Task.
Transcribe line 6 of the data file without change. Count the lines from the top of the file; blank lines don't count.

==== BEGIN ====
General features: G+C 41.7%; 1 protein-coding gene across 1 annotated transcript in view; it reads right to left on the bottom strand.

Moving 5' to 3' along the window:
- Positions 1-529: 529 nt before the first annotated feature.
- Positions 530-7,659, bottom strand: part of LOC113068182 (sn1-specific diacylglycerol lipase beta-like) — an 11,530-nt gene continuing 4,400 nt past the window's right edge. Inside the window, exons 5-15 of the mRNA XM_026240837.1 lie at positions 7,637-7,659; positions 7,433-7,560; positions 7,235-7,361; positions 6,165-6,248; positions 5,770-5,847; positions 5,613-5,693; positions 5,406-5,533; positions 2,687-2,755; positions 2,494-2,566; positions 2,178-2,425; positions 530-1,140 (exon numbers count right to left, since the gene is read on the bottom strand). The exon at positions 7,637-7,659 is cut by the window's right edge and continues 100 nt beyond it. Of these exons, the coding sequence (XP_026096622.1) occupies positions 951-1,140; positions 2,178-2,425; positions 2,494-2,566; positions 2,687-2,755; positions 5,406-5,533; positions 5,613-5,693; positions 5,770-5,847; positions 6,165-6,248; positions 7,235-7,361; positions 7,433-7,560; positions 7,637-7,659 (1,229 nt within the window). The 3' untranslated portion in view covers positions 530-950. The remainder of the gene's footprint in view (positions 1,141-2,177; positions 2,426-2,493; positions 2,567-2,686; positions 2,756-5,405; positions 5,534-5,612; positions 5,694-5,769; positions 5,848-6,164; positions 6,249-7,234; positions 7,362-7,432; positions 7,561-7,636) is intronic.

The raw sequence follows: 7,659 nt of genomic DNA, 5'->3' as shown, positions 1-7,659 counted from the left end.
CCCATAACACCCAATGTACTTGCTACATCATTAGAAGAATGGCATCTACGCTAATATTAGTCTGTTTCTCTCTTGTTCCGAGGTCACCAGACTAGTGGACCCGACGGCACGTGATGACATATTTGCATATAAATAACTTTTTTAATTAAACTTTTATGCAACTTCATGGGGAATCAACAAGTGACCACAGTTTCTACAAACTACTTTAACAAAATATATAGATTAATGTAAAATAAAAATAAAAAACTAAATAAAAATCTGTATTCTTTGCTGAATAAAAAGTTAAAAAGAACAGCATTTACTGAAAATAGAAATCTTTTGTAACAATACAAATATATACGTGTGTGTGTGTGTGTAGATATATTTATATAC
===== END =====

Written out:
CCCATAACACCCAATGTACTTGCTACATCATTAGAAGAATGGCATCTACGCTAATATTAGTCTGTTTCTCTCTTGTTCCGAGGTCACCAGACTAGTGGACCCGACGGCACGTGATGACATATTTGCATATAAATAACTTTTTTAATTAAACTTTTATGCAACTTCATGGGGAATCAACAAGTGACCACAGTTTCTACAAACTACTTTAACAAAATATATAGATTAATGTAAAATAAAAATAAAAAACTAAATAAAAATCTGTATTCTTTGCTGAATAAAAAGTTAAAAAGAACAGCATTTACTGAAAATAGAAATCTTTTGTAACAATACAAATATATACGTGTGTGTGTGTGTGTAGATATATTTATATAC